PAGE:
Interventions for achieving good psychosocial health in the healthcare sector

The Swedish Government has tasked the Swedish Agency for Work Environment Expertise to collect and compile knowledge about factors of importance to the creation of healthy and prosperous workplaces in the healthcare sector.


A compilation of the various interventions and their effects makes it possible to gain knowledge about how healthy and prosperous workplaces can be created in this sector. In this report, interventions are defined as “conscious efforts to bring about the desired change”. Interventions may also be referred to as “actions, efforts, measures or programmes”.

This report compiles research in the form of literature reviews on workplace interventions that aim to achieve a better psychosocial work environment for healthcare professionals. The report comprises a total of 35 reviews. The interventions examined in these reviews have been divided into individual-level interventions and organisational-level interventions. The populations examined vary and have been divided into three categories: registered nurses (nine reviews), physicians (eight reviews), and various healthcare professionals (18 reviews).

In addition to the findings of these reviews, the report also presents the findings of six original Swedish studies included in the reviews. Also, the findings of three original Swedish studies that were not included in the reviews are presented, as well as a report from the grey literature that was identified during an additional search of databases and online resources.
Individual-level interventions

Individual-level interventions were presented in 31 reviews. Individuals are the main focus of these interventions, which primarily aim to promote health and well-being, but also to achieve increased job satisfaction and improved work performance.
Common individual-level interventions included:

• Mindfulness
• Stress management courses
• Relaxation exercises
• Coping strategies
• Cognitive-behavioural therapy

Various forms of mental and psychological exercises, often done in groups, were common. According to several reviews, these interventions produced some positive results for employees’ health and well-being, including reduced stress levels, increased empathy, better self-understanding and understanding others, and greater satisfaction with the workplace. However, many studies
included in the reviews lack comparison groups, and the number of participants was often low. Several reviews also pointed out that short follow-up periods make it difficult to draw conclusions about the long-term effects of the interventions.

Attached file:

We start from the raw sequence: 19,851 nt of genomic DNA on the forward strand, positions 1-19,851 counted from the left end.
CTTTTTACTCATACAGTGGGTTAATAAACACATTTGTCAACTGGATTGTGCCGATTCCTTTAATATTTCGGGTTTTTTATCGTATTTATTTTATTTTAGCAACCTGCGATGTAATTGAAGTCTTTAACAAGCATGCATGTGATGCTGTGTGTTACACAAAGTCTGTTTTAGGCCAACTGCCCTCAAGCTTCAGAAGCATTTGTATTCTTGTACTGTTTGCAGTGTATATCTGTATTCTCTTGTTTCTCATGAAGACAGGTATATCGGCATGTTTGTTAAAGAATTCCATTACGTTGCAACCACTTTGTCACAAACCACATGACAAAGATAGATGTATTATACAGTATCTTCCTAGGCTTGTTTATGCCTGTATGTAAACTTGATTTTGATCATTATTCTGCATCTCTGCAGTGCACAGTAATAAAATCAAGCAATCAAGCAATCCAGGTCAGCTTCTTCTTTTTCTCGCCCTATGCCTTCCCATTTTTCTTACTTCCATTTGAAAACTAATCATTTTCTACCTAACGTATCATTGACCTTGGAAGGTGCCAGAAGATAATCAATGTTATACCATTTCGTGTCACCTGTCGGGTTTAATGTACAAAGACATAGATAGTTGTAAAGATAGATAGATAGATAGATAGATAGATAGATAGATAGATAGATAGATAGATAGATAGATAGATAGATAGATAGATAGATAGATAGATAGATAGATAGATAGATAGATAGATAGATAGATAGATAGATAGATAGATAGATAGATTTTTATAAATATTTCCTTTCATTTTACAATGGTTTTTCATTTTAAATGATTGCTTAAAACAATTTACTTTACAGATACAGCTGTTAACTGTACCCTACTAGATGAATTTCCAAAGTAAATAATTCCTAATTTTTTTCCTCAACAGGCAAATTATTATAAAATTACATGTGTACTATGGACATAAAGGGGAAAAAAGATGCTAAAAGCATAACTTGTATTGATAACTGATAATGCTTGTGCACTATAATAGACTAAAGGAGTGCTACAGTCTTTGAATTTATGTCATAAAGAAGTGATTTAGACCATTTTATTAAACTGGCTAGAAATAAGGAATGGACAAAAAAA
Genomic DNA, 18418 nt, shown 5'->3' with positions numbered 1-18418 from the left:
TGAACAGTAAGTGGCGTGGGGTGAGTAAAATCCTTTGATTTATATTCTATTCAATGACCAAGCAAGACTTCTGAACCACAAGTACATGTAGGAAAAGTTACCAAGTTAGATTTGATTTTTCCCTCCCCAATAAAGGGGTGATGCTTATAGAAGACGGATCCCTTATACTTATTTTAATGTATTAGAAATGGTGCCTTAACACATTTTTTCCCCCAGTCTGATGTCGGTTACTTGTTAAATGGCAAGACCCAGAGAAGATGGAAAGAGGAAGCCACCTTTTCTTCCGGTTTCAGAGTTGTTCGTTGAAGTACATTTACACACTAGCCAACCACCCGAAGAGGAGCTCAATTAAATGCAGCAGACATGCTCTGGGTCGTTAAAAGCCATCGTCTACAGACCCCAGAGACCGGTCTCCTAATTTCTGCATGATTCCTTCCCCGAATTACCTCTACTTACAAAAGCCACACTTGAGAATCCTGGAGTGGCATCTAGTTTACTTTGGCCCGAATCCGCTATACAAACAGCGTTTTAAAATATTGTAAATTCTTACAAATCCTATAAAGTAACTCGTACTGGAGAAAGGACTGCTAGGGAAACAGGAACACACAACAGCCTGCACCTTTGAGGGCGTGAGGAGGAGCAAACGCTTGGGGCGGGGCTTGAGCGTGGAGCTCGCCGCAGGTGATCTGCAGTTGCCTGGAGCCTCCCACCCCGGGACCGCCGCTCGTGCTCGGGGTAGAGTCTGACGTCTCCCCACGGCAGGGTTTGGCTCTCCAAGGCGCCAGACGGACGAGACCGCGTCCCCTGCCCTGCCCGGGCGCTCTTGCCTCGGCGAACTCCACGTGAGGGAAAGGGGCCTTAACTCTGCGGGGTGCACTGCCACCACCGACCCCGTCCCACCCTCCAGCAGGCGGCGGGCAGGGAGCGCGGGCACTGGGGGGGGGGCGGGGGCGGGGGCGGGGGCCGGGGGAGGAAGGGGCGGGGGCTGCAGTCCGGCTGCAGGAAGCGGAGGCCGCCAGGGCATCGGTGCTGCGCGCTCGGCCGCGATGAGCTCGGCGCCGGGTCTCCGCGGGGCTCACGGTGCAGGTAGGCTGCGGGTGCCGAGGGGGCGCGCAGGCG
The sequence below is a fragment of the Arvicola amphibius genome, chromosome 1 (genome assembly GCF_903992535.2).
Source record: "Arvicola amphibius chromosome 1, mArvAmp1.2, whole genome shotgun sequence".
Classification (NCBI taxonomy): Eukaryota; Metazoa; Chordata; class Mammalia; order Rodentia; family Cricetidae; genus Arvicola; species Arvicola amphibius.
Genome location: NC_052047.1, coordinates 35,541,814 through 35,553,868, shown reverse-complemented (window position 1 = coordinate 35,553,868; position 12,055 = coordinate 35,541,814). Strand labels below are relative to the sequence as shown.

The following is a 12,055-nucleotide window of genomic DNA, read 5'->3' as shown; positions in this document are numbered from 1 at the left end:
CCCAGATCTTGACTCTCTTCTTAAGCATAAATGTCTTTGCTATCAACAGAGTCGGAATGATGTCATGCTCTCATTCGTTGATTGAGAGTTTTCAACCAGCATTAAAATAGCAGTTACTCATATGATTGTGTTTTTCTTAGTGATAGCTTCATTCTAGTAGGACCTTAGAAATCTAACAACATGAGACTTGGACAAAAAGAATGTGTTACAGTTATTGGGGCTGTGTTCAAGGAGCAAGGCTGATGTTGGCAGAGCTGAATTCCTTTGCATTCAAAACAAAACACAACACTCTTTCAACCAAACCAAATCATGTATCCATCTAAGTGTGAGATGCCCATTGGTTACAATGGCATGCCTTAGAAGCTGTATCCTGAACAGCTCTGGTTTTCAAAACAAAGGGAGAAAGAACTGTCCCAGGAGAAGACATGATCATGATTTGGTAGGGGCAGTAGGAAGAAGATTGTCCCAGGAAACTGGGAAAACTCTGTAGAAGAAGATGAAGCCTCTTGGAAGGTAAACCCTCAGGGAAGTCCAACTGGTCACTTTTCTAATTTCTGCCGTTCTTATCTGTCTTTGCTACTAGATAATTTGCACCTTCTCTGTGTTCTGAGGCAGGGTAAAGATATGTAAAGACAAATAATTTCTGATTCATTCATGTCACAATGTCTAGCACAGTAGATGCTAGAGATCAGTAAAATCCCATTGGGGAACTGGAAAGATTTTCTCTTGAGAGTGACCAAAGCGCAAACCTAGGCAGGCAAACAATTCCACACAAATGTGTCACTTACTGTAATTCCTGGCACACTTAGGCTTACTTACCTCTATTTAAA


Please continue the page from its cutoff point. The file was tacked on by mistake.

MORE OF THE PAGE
Organisational-level interventions

Eight reviews discussed organisational-level interventions. These interventions focused on the organisational and social aspects of the work environment. They had similar goals to the individual-level interventions, and most of them primarily aimed to improve health and well-being.

Organisational-level interventions included:

• Modified working hours and schedules
• Reduced workload
• Improved teamwork and communication

The results of the reviews included lower levels of perceived burnout, improved job satisfaction and reduced stress levels. However, the authors of the reviews were generally cautious in their conclusions, due to methodological shortcomings in the primary studies included in the reviews. Moreover, several reviews contained relatively few organisational-level interventions, which also makes it more difficult to draw conclusions about the effects.


The findings show that both individual-level interventions and organisational-level interventions can promote the health and well-being of healthcare professionals. In general, the effects of both individual-level and organisational-level interventions were negligible. The main outcome in the reviews was the effects of the interventions on the health and well-being of healthcare professionals. Many authors of these reviews emphasise the need for more well-structured studies.
Other types of outcomes, such as consequences at the collective level (e.g., sickness absence and staff turnover) and implications for patients (e.g., patient satisfaction and frequency of adverse events) were more rarely addressed in the included reviews. Here, too, more knowledge is needed about which interventions may prove effective.

This systematic literature review was written by:

Per Nilsen, Professor, Linköping University
Hanna Fernemark, Primary Care Physician, Region Östergötland
Ida Seing, Ph.D., Linköping University
Janna Skagerström, M.D., Region Östergötland.

Read more about Important knowledge of work environment risks and health factors in health care personnel.

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